Having grown up in sunny South Africa, when I was contacted by Viga who hails from Kenya, and her husband-to-be Des who is also from South Africa – I knew that we would be speaking the same language (so to speak). Yes I learnt some Swahili too…

I initially met with Viga at their venue Hampton Manor in Solihull, for an informal no-obligation chat about their wish for a personal ceremony with an African influence. We clicked straight away! How lovely it was to talk about ‘pap en vleis’ (maize meal & meat – a staple part of an African diet), biltong (jerky), circles & robots (instead of roundabouts & traffic lights). We giggled, we reminisced and we eventually started talking about their ceremony, but not before we agreed to meet up for a home cooked meal – Viga offered up Des (not as a sacrifice I must add), but as the chef in the house – their kitchen is the heart of the family and he is at the core.

Without getting too deep, Viga & Des touched me even more so because of their perceived cultural differences, which for some, may be considered worlds apart, or even historically impossible. I’ll say it as it is: Viga is a black Kenyan, Des is a white South African. In putting together their love story, I came across a powerful and thought provoking Zulu proverb that we included in their ceremony:

“Love, like rain, does not choose the grass on which it falls.”

What does that mean? It means that love knows no reason, no boundaries, no distance. It has a sole intention of bringing people together to a time called forever….

Enough of the deep stuff already – what about their ceremony?!

Oh my – it was awesome – even if I say so myself! Bright colours, the bridal entrance to Game of Thrones (the groom’s choice of music), hymns, a rose ceremony, a heartfelt blessing by a family elder, a string quartet and Kisii tribal wedding traditions that included crowns, anklets, shells, a spear and a shield, plus more.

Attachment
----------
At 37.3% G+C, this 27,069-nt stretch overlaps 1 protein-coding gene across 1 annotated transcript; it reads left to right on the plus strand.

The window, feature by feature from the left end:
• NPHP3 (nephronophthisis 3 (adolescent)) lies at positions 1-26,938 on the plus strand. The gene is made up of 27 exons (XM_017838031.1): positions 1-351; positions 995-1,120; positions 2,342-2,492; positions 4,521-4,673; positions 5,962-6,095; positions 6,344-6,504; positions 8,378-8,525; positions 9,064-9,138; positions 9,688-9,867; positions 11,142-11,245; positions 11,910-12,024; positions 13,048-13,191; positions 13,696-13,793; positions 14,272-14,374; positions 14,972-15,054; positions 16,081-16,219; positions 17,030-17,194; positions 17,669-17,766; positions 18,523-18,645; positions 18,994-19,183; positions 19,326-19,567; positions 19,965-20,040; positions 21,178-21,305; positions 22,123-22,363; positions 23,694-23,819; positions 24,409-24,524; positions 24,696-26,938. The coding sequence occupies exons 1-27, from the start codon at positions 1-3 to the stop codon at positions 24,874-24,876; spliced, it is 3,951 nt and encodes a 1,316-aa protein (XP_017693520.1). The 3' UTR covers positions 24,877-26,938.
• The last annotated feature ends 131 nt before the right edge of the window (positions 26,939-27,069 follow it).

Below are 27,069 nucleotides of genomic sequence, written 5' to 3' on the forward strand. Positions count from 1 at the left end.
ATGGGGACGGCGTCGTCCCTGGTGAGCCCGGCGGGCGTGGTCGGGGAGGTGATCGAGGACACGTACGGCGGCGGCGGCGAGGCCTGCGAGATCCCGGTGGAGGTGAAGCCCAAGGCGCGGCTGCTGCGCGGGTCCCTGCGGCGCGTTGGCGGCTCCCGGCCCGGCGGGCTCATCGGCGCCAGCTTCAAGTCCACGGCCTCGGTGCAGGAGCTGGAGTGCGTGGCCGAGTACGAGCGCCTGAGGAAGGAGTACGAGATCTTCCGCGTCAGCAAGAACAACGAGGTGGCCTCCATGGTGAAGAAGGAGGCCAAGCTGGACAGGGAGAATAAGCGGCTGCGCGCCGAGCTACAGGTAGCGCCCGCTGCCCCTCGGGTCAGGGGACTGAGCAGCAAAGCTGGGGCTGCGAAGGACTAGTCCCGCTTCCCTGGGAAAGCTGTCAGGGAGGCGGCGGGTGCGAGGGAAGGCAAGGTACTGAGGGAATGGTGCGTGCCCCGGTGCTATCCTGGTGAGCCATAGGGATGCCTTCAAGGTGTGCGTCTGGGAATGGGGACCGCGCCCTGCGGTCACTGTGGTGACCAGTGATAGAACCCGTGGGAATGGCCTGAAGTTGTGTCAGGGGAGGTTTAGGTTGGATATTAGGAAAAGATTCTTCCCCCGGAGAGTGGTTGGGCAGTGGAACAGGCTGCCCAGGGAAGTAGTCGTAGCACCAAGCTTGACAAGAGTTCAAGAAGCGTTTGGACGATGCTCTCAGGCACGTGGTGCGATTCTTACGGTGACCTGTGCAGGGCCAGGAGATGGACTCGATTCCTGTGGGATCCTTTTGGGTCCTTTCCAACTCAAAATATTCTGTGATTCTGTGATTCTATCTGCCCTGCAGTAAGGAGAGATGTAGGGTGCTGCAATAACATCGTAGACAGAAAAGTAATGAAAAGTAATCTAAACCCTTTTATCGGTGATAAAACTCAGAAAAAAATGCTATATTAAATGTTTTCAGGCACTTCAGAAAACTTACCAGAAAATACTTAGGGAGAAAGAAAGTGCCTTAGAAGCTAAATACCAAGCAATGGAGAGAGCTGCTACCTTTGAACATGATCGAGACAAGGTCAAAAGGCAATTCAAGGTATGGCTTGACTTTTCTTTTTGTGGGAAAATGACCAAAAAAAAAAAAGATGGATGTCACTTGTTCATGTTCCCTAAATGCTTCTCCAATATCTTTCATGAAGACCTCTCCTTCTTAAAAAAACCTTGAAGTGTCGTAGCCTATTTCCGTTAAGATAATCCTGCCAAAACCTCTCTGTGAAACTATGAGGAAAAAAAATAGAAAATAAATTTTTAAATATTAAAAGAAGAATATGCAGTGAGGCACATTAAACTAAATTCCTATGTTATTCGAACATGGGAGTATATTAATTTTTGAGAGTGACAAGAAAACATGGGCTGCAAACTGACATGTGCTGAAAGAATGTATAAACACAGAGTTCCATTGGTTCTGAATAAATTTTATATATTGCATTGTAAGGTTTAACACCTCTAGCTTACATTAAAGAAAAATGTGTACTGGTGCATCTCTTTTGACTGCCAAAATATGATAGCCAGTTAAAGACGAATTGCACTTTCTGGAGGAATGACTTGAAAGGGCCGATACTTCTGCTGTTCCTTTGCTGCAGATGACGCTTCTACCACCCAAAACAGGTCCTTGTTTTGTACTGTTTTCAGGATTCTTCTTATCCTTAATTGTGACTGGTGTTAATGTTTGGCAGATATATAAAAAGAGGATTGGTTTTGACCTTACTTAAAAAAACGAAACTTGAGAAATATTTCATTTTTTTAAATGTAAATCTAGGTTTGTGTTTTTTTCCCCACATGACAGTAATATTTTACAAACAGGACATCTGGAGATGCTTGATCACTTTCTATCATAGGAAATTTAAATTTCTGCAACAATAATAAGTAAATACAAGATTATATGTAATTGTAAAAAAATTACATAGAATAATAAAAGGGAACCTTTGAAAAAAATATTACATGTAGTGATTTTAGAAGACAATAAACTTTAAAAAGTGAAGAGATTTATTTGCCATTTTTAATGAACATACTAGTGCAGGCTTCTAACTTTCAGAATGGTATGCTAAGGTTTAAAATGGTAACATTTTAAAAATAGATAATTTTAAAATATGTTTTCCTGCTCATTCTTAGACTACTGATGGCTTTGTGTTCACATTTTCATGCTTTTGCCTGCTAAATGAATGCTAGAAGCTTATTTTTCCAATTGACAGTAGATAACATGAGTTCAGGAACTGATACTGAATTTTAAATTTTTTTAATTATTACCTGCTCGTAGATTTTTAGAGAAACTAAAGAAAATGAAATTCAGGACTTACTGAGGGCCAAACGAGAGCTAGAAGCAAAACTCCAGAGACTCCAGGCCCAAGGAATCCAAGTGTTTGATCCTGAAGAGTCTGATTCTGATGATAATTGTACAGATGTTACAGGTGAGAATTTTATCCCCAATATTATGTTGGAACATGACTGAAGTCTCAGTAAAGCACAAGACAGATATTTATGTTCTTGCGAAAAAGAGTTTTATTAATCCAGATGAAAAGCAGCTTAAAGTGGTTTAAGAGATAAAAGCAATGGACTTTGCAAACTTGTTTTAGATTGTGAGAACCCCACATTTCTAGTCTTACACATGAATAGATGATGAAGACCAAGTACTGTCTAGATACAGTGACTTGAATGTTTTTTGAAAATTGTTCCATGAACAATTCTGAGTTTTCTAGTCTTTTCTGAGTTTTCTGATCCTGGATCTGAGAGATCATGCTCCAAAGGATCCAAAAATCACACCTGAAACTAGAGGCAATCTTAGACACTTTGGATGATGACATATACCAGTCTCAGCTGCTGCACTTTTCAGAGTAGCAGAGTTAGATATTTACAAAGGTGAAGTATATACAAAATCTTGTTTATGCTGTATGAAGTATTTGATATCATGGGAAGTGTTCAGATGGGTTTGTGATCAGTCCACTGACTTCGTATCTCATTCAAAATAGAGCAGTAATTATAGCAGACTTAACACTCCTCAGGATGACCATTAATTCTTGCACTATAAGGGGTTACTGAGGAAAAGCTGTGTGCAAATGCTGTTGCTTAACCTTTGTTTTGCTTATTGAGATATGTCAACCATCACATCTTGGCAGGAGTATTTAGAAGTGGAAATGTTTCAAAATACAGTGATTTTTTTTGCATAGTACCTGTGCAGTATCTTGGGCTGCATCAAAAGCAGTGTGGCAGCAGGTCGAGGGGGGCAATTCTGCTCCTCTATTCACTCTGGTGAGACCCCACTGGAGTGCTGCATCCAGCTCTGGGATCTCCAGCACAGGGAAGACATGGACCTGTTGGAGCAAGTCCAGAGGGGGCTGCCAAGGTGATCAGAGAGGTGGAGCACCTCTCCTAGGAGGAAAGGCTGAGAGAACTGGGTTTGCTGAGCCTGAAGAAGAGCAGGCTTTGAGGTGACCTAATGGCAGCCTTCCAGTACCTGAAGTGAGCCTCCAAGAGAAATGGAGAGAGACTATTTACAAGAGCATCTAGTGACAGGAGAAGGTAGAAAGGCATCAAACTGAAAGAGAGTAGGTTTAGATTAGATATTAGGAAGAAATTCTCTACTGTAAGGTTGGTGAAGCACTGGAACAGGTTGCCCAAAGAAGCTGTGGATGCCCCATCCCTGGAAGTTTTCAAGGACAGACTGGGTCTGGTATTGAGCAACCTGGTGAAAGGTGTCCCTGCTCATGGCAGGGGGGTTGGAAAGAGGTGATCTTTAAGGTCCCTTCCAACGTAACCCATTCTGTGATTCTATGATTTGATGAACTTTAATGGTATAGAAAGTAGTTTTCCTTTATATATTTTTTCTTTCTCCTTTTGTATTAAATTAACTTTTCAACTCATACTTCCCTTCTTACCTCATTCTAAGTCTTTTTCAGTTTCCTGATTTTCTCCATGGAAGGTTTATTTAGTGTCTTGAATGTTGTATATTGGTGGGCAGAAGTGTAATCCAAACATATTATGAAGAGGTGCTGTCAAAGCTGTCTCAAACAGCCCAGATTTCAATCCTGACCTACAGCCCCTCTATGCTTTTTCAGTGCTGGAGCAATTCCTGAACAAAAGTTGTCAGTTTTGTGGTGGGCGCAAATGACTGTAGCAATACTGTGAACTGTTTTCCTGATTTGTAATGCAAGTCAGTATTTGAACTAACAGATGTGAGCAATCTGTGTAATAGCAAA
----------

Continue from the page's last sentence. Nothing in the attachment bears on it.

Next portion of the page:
Excuse me – did you say a spear and shield?

Yup. I sure did – or in African terminology as we like to call it – an ‘assegai.’ If the pointy, shiny, sharp part that hurts is facing the ground – run like hell – that means war. If it is facing the sky – you’re OK – that’s a good thing and it means peace.

Care to elaborate?

In the run up to the wedding, I was very generously invited to join Mr & Mrs Mogere (the bride’s parents) who had flown in from Kenya, along with the happy couple and their delightful little girl for afternoon tea at Hampton Manor (which by the way – if you haven’t enjoyed the delights of this Michelin Star venue, then you are seriously missing out – their Afternoon Tea is an experience in itself). Anyway – back to the ceremony..

Viga & Des had a surprise Rose Ceremony planned for the two moms, but Viga’s parents had a surprise for the bride and groom too. They wanted to incorporate some Kisii tribal heritage & deep-rooted symbolic wedding traditions, but the happy couple were not to know the extent of the content. A wedding is naturally a celebration, but the fusion of husband and wife is a serious affair that demands lifelong commitment and responsibility, and in Kisii culture, it is a rite of passage, a change in social status, a new role. And it needs to be celebrated as such.
Viga & Des were evicted from the room; the parents and I continued in earnest.

Kisii Tribal Wedding Traditions

During this part of the ceremony, Viga & Des were asked to sit on separate chairs across the room, and the bride was the first to be addressed. Her mother, aunt and sister stepped forward while I had the honour of explaining the following Kisii customs: